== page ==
Why this year’s CES showed the IoT is here to stay

Picture credit: "CES 2016", by "Sungsil Hwang", used under CC BY NC / Modified from original

CES 2016, the year’s hottest trade show for consumer electronics, featured a broad swath of tech products across a large number of industries. However, one cohesive theme resounded: the IoT is firmly here, and those that wish to remain relevant had best get on board. The increased viability of IoT-enabled devices can be traced, in large part, to the nearly ubiquitous reach of 4G LTE. Providing significantly faster connectivity than 3G or Wi-Fi, LTE has the capability to handle greater volume and have a stronger reach over a larger radius than was ever before thought possible.

Across industries, innovators are taking advantage of LTE to bring connectivity to their products, making fundamental shifts possible in unbelievable ways. Here are some key industries that demonstrated this drastic evolution at the recent CES Trade Show, made possible thanks in largely to 4G LTE technology.


Autonomous, self-driving cars were a hot topic at this year’s show. While, at least for the moment, the technology is still in a trial period, many big-name automakers (Volvo, GM, Ford, Toyota and Nissan) unveiled plans to compete with Tesla and Google in this emerging market. Utilising GPS and sensor technology, driverless cars are expected to cut down on accidents typically caused by a myriad of human factors. However, in order to be feasible, in other words to monitor and react to the environment in real time, the onboard technology will require LTE connections with other devices in the surrounding area. With these big automakers jumping on board, autonomous cars are likely to hit the market in the next few years.

Home security

One of the biggest emerging markets for smart home technology is in the security arena. CES 2016 showcased several products that will help give homeowners peace of mind when they are far from home. In conjunction with the development of connected automobiles, for example, Ford demonstrated a platform that can link an owner’s car with his their home security system so users never have to worry about whether or not the garage door closed behind their departing vehicle. Additionally, security technology company Ring’s home surveillance system sends SMS notifications to your phone when it detects motion, follows up with video feed of the moving part, and then let’s users take advantage of a two-way communication system with speakers set up inside and around the property to ward off would-be burglars or to ask the mailman to hold the mail.

Smart meters

The smart metering industry took a huge leap forward this year. While the technology for smart utility meters has been developing, the industry as a whole has been fractious. To fully take advantage of the technology, there has been a need for a player to tie the meters together. This year, Ericsson took the lead to fill the vacuum. Rather than offering individual products, Ericsson unveiled an industry disrupting platform — smart metering as a service (SMaaS). It touts this program as an end-to-end, automated service that will mitigate the biggest issues standing in the way of smart city initiatives: large initial outlay of capital, networking complexity and security. Thanks to the availability and reliability of LTE connectivity that is now pervasive across much of the globe, we are now on the smart cities are fast becoming a reality.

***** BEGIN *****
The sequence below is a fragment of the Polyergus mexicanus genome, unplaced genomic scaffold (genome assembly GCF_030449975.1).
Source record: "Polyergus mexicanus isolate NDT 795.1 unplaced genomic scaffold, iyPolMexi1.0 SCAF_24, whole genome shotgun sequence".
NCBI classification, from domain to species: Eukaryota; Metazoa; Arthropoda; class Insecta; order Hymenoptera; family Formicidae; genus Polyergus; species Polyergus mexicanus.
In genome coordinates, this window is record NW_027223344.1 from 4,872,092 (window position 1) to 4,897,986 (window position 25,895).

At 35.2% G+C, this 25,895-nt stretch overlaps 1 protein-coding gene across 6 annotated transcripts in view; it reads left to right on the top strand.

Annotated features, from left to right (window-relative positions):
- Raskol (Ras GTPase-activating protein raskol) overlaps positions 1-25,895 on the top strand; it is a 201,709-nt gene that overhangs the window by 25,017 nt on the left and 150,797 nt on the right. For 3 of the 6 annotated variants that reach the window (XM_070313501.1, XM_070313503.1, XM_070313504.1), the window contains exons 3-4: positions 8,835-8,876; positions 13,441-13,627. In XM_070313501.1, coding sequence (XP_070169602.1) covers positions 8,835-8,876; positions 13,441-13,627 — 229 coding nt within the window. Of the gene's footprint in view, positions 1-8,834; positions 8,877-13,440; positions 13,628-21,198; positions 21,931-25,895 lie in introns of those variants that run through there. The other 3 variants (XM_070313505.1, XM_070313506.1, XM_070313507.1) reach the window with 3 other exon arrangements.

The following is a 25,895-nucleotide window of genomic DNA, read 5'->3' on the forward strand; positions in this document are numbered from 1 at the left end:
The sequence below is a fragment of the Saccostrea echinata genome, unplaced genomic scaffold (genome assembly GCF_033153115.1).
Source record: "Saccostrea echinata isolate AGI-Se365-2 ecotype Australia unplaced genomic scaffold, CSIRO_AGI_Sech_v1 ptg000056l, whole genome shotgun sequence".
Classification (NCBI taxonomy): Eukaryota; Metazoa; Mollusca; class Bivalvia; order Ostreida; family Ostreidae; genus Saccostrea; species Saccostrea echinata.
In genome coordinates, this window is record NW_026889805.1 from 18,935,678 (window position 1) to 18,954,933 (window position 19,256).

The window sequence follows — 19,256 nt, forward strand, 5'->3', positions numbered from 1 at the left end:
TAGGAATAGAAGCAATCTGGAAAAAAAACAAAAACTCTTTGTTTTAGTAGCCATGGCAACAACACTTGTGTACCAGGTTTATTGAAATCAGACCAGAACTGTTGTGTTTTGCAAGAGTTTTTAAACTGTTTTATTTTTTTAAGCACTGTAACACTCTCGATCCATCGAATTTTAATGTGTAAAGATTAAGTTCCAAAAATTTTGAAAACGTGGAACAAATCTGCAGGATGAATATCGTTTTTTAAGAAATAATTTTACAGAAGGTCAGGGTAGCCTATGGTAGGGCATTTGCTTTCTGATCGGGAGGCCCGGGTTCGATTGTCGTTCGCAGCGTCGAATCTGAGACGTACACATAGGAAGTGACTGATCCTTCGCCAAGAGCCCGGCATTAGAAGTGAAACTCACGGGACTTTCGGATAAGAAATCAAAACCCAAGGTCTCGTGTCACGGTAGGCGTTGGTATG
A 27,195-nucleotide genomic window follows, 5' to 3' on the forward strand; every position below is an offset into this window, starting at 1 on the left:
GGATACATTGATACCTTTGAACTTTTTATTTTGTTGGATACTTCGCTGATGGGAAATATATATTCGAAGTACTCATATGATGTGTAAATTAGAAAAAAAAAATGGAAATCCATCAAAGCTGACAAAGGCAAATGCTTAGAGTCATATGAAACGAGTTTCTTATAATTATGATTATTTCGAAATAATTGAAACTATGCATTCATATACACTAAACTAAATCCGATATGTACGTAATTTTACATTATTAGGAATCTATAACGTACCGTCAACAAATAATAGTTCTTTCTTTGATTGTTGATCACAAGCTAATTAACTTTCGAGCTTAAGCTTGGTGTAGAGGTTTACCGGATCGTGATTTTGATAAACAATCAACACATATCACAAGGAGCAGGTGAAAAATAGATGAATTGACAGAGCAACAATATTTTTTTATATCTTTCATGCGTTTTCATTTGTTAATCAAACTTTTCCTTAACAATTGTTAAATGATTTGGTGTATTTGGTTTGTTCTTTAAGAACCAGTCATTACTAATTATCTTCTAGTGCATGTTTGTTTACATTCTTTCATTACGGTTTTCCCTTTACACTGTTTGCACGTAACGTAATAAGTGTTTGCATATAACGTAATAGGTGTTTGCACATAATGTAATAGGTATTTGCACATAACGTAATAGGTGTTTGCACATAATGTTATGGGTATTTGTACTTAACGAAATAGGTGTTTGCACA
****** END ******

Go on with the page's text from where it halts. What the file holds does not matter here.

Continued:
Of course, no mention of IoT developments at CES would be complete without looking at what’s new in the world of wearable technology.Smart clothes represent a step forward in this market with their embedded sensors that have replaced accessories worn on the clothing. Self-tying shoes with temperature control to heat up or cool off to the wearer’s specification, all regulated by smart phone were one popular item. Another big stride forward was seen in a device made by Sentio Solutions: a mood bracelet called Feel. Beyond today’s wearable technology that can provide users with metric analyses of concrete data (such as heart rate, calorie consumption etc.), this device demonstrates smart technology’s evolution. The bracelet analyses vital signs, and then goes one step further by interpreting them, ascribing tangible metrics for emotions and even giving the wearer suggestions for altering his or her mood.

Of course, this is just a taste of the industries being revolutionised with the assistance of LTE technology today. In actuality, every product has the potential for improvement via connectivity as time goes on. But only LTE, with its robustness, range and bandwidth capabilities, can take products that much further.

https://www.iottechexpo.com/wp-content/uploads/2018/09/iot-tech-expo-world-series.pngInterested in hearing industry leaders discuss subjects like this and sharing their IoT use-cases? Attend the IoT Tech Expo World Series events with upcoming shows in Silicon Valley, London and Amsterdam to learn more.

The show is co-located with the AI & Big Data Expo, Cyber Security & Cloud Expo and Blockchain Expo so you can explore the entire ecosystem in one place.

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3 Feb 2016, 6:25 p.m.

It's ironic that these "stupid" devices that track heart rate emit microwave radiation that is scientifically proven in hundreds of peer-reviewed studies, even at extremely low field strengths, to cause arrhythmia and other nervous system disorders. This proliferation of microwave transmitters is probably the greatest health threat to mankind because it's slow, insidious, and the effects can take years to manifest, just like with cigarette smoking. Add in a powerful lobby group with trillions of dollars in sales (hmm... just like Tobacco companies) and you get a nightmare human experiment that violates all the Nuremberg codes of conduct.